Blue-chip stocks finished Friday with gains as cyclical stocks rose on speculation that the Bush Administration may help put a limit on companies' asbestos liabilities. Meanwhile, technology stocks ended lower in narrow-range trading.
On Friday, the Dow Jones industrial average ended up 44.01 points, or 0.45%, to 9,840.08. The Nasdaq Composite index fell 4.88 points, or 0.25%, to 1,937.70. The broader Standard & Poor's 500 index finished up 1.13 points, or 0.10%, to 1,133.28.
Next week, investors will be waiting to hear the decision by the Federal Reserve's rate-setting arm on interest rates. The FOMC is scheduled to meet on Jan. 30 and 31. The Fed is now expected to leave interest rates on hold on Wednesday, while keeping the door open to further cuts if they become necessary, says Standard & Poor's MMS.
Some economic data could help support the case for a recovery. The ISM (formerly NAPM) index for January, slated for release on Friday, is expected to come in above the 50 boom-bust mark. The gauge has never failed to sign a sustained recovery in the economy. Also on Friday, investors will mull the employment report for January. Consensus forecasts are for a small 50,000 drop, which should not impact hopes for a rebound.
First-quarter earnings season continues, with a number of big-name companies set to release results. Expected Monday are reports from American Express (AXP) and Texas Instruments (TXN). Tuesday should bring news from Coca-Cola Co. (KO), Honeywell (HON), and FleetBoston (FBF). On Wednesday, the big releases include AOL Time Warner (AOL) and Philip Morris (MO). Slated for Thursday: Procter & Gamble (PG) and Verizon (VZ).
Another closely-watched event will be President Bush's State of the Union address Monday. There has been speculation that Bush will express support for a cap on asbestos liability. Many of the country's biggest companies have seen their stocks crumble on worry that class-action suits involving asbestos claims could cause bankruptcies.
And it was rumors of White House action that boosted the stocks of some companies that have exposure to asbestos liability on Friday. Dow industrials components Minnesota Mining & Manufacturing (MMM) and Dow Chemical (DOW) benefited from speculation of possible limits to asbestos liability.
Earlier in Friday's session Compaq's (CPQ) improved earnings outlook for fiscal 2002 lifted techs. Compaq raised its earnings projection to $0.32 per share for the fiscal year, well above analysts' current consensus estimate of $0.25 per share. The better forecast helped pull the tech-heavy Nasdaq composite index out of the loss column for a brief period.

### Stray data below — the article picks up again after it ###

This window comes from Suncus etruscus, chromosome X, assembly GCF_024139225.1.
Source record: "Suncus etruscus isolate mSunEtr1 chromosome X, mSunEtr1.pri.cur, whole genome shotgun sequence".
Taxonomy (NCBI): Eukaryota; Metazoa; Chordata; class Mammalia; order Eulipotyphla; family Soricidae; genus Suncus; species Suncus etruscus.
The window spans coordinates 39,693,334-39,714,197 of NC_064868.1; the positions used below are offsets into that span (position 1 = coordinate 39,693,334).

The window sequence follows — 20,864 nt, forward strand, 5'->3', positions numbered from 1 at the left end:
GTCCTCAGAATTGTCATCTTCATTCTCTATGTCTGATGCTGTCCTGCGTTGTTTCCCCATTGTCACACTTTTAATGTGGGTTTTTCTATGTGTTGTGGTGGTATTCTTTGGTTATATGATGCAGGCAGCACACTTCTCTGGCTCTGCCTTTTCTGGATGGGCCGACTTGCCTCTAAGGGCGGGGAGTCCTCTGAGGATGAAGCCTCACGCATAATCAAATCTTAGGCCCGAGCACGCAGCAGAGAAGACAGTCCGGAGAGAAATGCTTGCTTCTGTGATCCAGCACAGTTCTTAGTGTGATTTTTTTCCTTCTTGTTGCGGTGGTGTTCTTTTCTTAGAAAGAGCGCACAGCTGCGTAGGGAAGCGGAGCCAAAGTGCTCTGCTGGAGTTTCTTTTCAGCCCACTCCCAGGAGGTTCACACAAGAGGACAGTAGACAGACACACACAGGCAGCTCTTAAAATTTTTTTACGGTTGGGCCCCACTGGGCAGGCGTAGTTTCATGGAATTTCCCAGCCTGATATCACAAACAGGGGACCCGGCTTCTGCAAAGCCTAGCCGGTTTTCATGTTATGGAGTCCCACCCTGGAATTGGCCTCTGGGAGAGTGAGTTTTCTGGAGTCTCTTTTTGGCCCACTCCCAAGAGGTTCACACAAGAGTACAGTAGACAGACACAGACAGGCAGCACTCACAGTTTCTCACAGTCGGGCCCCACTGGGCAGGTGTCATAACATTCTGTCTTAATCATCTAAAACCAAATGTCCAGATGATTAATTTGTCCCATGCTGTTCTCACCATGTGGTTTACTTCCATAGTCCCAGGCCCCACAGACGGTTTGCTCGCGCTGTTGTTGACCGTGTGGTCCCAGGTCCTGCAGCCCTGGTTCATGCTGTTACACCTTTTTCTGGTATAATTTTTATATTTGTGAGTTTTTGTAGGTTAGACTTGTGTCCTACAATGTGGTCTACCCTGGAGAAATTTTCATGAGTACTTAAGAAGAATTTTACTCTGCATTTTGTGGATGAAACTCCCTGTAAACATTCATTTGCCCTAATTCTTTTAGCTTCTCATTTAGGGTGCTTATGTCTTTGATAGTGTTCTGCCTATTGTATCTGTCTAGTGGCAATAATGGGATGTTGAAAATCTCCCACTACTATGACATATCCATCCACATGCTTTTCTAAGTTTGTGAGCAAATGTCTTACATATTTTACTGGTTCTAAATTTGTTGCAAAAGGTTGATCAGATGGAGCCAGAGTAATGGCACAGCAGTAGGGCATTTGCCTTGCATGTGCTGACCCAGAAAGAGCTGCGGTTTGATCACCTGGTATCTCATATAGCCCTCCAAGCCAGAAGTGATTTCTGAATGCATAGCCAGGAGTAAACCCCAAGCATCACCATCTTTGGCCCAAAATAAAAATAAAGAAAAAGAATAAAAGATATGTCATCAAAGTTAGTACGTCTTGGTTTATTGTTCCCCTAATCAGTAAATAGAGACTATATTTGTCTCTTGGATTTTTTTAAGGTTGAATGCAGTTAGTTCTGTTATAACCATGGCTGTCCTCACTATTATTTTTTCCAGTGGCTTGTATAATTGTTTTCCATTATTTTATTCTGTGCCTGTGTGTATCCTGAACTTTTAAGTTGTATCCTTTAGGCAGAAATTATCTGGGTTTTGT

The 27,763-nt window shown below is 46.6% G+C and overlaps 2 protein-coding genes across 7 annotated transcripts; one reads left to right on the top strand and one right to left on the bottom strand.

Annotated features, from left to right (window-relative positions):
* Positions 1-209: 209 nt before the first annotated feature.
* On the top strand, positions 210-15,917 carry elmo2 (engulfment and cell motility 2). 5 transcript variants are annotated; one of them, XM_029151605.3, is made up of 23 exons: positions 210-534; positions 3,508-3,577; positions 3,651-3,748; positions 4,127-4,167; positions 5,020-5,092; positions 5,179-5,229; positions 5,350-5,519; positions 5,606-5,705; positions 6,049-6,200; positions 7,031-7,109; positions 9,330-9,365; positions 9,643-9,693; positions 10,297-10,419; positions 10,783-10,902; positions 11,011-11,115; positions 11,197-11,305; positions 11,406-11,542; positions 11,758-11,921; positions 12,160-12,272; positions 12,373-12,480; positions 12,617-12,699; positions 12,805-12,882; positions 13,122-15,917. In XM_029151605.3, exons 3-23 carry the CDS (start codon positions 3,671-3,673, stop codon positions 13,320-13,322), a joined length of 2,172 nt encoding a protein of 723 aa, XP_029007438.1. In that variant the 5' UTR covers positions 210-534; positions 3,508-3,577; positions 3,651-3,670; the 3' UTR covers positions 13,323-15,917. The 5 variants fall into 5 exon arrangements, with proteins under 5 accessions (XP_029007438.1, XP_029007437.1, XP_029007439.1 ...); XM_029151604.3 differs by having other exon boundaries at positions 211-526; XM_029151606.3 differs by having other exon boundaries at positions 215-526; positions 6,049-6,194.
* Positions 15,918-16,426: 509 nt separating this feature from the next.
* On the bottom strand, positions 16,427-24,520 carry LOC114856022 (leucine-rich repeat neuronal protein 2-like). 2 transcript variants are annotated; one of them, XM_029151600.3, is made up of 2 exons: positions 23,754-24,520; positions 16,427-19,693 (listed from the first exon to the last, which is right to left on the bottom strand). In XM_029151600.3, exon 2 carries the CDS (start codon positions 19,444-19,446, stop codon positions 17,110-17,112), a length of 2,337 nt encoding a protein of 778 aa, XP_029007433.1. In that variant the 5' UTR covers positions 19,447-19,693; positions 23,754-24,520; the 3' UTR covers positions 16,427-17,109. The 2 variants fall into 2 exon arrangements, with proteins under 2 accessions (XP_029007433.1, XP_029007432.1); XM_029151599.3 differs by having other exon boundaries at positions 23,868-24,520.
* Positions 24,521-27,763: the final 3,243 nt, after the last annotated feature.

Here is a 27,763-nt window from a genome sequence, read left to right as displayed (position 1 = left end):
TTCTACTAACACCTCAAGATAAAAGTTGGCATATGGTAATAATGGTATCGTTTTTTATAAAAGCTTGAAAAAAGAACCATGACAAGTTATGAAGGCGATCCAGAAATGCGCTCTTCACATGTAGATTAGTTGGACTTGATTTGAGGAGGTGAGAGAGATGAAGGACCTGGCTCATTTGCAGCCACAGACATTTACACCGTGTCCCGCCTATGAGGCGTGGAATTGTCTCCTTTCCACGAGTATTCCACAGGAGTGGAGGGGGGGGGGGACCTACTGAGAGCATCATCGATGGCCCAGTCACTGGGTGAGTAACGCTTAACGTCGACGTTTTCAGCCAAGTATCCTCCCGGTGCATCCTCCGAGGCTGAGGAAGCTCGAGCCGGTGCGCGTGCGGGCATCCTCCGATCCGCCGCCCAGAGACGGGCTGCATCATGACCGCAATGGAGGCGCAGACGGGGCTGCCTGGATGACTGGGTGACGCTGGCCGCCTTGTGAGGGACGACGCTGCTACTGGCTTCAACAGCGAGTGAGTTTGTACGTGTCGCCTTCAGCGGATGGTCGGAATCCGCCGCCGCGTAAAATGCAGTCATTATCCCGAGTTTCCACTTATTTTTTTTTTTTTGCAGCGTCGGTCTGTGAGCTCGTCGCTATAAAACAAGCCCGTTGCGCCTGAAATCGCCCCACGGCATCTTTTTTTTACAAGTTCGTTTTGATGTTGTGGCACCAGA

In the end, the market sold tech stocks on disappointing news from industry leaders such as JDS Uniphase (JDSU) and PC maker Gateway Inc. (GTW).
Fiber-optics equipment maker JDS Uniphase said it may not hit a bottom in sales by March. The company reported second-quarter revenues that matched its forecasts, but investors were not happy with its comments.
Gateway posted an operating profit that matched its earlier guidance, but said its sales slid. The company also announced another round of layoffs -- about 16% of its work force.
In general, stocks have been volatile so far this year as nervous investors take profits on any run-up in the market. The health of corporate profits and the economy's ability to rebound remain in question.
Treasuries came off the worst levels of the session, but finished down in price, amid reports that the market will be faced with more supply. S&P MMS noted rumors circulating that the Treasury Dept. plans to begin selling 5-year notes on a monthly basis. Traders were mainly squaring positions ahead of next week's FOMC meeting.
On the data front, existing home sales slipped 0.8% in December to a 5.19 million unit annual pace from a 5.21 million rate after mortgage rates bottomed in November, beating S&P MMS expectations that sales would slip 1.5% in December to a 5.10 million unit pace. Unseasonably warm weather helped sales in the East.
Overall, with mortgage rates just above historically low levels and the healthy pace of permits, there is little reason to expect any protracted weakness in housing despite the recession, MMS says. For all of 2001 sales hit a record 5.251 million units, which indicates the central role the housing sector has played in cushioning the economy.
European markets finished Friday's session with losses after disappointing earnings from U.S. tech companies. In London, the Financial Times-Stock Exchange 100 index dropped 40.10 points, or 0.77%, to 5,193.00. In France, the Paris CAC 40 lost 23.76 points, or 0.53%, to 4,484.31. Germany's DAX index ended down 13.81 points, or 0.27%, to 5,156.63.
Asian markets ended higher Thursday. Japan's Nikkei 225 index added 70.09 points, or 0.70% to 10,144.14. Hong Kong's Hang Seng index added 31.50 points, or 0.29%, to 10,772.96.